Uveitis is a condition of the inflammation of the eyes, a potentially severe eye condition. Although uveitis can be easily treated with eye drops, injections, or intravenous treatment, the disease may cause cataracts and high blood pressure in the eyes. Joao Furtado, MD, PhD, professor and infectious disease specialist at University of Sao Paulo was the lead author of the article that detailed the 40-year-old male patient’s condition, which was published
in the New England Journal of Medicine
. As detailed in the article, although the patient has made a full recovery, doctors are unsure whether others stricken with uveitis as a result of a Zika infection will have similar prognosis. The NIH is currently carrying out a study to help determine the full scope of a Zika virus infection.
The NIH has collaborated with a national scientific research organization that is linked to the Brazil Ministry of Health, Fundacao Oswaldo Cruz-Fiocruz (Fiocruz), to conduct a multi-national study
that aims to calculate the risk that a Zika infection poses on pregnant women, their fetuses, and infants. The Zika in Infants and Pregnancy (ZIP) study will evaluate 10,000 women 15 years of age and older in their first trimester of pregnancy, from regions with active Zika transmission, such as Puerto Rico, Brazil, and Colombia. Those who are infected with Zika will be put under close observation in order to determine the outcomes of the infection in both the mother and fetus. Pregnancy progression will be analyzed and the outcomes of infected women will be compared to those who did not contract Zika. Researchers will be recording the rates of miscarriages, premature births, microcephaly, and malformations of the nervous system, among other things. After birth, the infants of the women included in the study will also be observed for one year. Anthony Fauci, MD, director of the National Institute of Allergy and Infectious Diseases (NIAID), stated, “This large prospective study promises to provide important new data that will help guide the medical and public health responses to the Zika virus epidemic.”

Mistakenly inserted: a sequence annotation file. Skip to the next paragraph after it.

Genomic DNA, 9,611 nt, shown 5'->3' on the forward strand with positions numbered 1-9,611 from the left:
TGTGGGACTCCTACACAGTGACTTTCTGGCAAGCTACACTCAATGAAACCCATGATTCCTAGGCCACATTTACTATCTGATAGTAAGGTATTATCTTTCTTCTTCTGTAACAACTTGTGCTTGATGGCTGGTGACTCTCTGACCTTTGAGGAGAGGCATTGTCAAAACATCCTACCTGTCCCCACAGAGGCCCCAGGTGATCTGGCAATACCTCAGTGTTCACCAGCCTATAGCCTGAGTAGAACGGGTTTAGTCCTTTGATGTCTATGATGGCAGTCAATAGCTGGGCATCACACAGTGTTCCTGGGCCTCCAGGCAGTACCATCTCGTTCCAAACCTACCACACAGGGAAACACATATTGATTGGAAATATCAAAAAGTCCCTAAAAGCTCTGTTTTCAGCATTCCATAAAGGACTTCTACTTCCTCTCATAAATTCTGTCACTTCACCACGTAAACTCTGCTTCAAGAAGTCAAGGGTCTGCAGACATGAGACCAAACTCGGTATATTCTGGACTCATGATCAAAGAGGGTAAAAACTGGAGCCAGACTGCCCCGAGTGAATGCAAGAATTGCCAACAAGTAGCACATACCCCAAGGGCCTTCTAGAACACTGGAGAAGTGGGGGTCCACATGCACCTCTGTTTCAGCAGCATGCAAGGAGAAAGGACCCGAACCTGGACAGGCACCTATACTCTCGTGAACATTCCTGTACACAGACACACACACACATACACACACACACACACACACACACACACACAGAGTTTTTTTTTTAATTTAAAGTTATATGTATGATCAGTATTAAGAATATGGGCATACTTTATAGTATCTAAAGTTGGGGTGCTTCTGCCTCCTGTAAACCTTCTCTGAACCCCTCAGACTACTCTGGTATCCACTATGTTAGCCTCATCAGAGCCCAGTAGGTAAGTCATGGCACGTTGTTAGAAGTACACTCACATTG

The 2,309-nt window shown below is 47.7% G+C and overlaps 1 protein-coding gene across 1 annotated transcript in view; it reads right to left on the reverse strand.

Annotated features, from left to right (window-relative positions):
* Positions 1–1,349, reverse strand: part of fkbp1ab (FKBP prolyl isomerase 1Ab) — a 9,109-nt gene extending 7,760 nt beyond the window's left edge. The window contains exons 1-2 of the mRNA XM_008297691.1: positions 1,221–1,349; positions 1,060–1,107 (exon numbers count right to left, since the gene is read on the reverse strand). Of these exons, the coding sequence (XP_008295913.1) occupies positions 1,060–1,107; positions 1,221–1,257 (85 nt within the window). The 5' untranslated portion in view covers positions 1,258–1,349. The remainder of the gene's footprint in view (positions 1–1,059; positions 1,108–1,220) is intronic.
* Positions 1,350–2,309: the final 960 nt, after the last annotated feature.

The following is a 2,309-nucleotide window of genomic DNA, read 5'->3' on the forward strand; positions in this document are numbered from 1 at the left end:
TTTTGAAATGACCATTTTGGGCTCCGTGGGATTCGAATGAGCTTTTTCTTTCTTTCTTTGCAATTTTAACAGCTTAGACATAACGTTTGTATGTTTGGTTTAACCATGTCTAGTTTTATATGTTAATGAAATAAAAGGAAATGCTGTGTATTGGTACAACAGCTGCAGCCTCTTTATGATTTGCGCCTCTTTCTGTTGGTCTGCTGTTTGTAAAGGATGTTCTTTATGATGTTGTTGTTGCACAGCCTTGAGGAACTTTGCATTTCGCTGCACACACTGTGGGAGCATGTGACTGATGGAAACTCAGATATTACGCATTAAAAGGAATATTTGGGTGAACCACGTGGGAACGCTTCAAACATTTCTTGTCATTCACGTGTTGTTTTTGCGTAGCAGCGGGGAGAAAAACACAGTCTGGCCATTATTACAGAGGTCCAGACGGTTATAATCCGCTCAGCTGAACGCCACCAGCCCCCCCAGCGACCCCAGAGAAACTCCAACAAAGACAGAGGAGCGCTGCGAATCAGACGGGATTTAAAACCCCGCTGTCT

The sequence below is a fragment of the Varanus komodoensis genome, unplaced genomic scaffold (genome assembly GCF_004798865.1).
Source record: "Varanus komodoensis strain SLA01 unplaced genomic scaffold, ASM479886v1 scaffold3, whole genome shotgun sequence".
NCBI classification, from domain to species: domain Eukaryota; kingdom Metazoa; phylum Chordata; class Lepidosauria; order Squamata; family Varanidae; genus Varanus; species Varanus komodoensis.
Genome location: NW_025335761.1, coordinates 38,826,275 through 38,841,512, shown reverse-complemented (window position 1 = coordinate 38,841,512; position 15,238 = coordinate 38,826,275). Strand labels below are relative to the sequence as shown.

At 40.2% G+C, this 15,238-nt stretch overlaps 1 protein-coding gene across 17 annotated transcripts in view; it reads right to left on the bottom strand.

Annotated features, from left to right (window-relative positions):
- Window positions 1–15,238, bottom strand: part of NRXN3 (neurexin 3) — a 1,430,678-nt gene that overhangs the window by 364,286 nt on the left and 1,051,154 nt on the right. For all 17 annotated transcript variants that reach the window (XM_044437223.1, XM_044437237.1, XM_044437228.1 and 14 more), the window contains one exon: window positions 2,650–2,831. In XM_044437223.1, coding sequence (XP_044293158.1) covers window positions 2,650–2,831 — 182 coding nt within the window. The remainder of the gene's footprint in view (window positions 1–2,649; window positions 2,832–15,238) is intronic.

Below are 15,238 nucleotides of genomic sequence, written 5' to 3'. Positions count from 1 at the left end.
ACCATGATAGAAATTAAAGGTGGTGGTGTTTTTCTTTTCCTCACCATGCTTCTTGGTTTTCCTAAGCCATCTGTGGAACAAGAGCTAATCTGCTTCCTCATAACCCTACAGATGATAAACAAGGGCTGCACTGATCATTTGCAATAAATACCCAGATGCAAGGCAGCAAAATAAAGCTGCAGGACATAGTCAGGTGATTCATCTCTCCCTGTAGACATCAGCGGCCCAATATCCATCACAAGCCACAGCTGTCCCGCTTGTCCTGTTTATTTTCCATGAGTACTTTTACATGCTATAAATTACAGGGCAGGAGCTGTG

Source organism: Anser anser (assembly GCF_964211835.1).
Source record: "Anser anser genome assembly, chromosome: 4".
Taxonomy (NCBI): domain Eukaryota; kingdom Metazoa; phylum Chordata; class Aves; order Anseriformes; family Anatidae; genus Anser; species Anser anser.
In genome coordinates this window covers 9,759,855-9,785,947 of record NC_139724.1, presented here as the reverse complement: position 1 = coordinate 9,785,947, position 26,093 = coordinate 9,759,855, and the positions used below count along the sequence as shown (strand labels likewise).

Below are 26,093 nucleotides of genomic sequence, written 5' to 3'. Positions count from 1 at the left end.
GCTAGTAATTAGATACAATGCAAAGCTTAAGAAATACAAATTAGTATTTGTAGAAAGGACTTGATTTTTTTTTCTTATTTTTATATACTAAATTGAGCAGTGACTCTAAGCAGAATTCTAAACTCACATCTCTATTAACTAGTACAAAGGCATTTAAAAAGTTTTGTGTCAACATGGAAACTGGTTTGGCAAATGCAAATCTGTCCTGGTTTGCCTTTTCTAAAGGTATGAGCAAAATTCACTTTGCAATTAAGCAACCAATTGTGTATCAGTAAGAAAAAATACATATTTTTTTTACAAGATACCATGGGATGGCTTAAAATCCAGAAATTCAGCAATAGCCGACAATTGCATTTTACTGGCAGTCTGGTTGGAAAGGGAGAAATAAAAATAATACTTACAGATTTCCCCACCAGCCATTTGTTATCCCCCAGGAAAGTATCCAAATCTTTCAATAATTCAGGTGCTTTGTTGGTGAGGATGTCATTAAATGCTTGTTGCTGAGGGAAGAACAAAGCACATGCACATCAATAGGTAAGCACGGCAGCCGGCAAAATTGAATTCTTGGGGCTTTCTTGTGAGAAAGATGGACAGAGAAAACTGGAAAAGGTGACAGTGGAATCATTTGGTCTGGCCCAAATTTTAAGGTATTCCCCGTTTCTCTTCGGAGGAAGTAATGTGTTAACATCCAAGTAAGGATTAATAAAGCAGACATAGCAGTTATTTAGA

Currently, 61 countries and territories worldwide are experiencing active Zika transmission
, including Mexico, most Central American and Caribbean regions, and South America. At the moment, there are 820 imported cases of Zika virus infection
within the continental United States (including Hawaii), and 1860 cases in American Samoa, the US Virgin Islands, and Puerto Rico. A total of 265 of the cases in the continental United States are pregnant women, as are 216 cases in the affected American territories.
It is likely that those already carrying the virus, due to travel to affected areas or sexual contact with those who reside in, or have traveled to, the affected areas, may infect the mosquito vector populations in currently unaffected areas in the continental United States.
NIAID will be funding ZIP along with the
Eunice Kennedy Shriver National Institute of Child Health and Human Development, and the National Institute of Environmental Health Sciences.
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